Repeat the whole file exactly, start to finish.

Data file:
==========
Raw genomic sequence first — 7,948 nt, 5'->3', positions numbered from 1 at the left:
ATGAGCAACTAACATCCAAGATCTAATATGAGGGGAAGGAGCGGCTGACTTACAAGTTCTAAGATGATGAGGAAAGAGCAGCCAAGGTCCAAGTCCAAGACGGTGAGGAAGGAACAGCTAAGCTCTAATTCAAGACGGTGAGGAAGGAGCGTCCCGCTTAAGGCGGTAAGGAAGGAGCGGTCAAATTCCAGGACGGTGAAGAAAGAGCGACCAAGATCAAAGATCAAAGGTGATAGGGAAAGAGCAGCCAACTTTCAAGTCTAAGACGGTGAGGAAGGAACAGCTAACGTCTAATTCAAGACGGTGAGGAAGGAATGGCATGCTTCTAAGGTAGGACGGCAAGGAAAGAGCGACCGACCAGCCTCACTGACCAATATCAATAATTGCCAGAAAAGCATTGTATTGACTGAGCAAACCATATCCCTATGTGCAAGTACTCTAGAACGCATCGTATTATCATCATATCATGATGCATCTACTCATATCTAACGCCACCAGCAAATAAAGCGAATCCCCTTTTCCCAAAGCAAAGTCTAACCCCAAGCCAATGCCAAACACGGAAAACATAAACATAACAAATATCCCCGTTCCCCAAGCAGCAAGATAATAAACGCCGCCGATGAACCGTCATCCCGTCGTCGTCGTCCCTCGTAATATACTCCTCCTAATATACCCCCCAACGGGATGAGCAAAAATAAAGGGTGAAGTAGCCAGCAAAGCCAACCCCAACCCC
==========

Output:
Raw genomic sequence first — 7,948 nt, 5'->3', positions numbered from 1 at the left:
ATGAGCAACTAACATCCAAGATCTAATATGAGGGGAAGGAGCGGCTGACTTACAAGTTCTAAGATGATGAGGAAAGAGCAGCCAAGGTCCAAGTCCAAGACGGTGAGGAAGGAACAGCTAAGCTCTAATTCAAGACGGTGAGGAAGGAGCGTCCCGCTTAAGGCGGTAAGGAAGGAGCGGTCAAATTCCAGGACGGTGAAGAAAGAGCGACCAAGATCAAAGATCAAAGGTGATAGGGAAAGAGCAGCCAACTTTCAAGTCTAAGACGGTGAGGAAGGAACAGCTAACGTCTAATTCAAGACGGTGAGGAAGGAATGGCATGCTTCTAAGGTAGGACGGCAAGGAAAGAGCGACCGACCAGCCTCACTGACCAATATCAATAATTGCCAGAAAAGCATTGTATTGACTGAGCAAACCATATCCCTATGTGCAAGTACTCTAGAACGCATCGTATTATCATCATATCATGATGCATCTACTCATATCTAACGCCACCAGCAAATAAAGCGAATCCCCTTTTCCCAAAGCAAAGTCTAACCCCAAGCCAATGCCAAACACGGAAAACATAAACATAACAAATATCCCCGTTCCCCAAGCAGCAAGATAATAAACGCCGCCGATGAACCGTCATCCCGTCGTCGTCGTCCCTCGTAATATACTCCTCCTAATATACCCCCCAACGGGATGAGCAAAAATAAAGGGTGAAGTAGCCAGCAAAGCCAACCCCAACCCC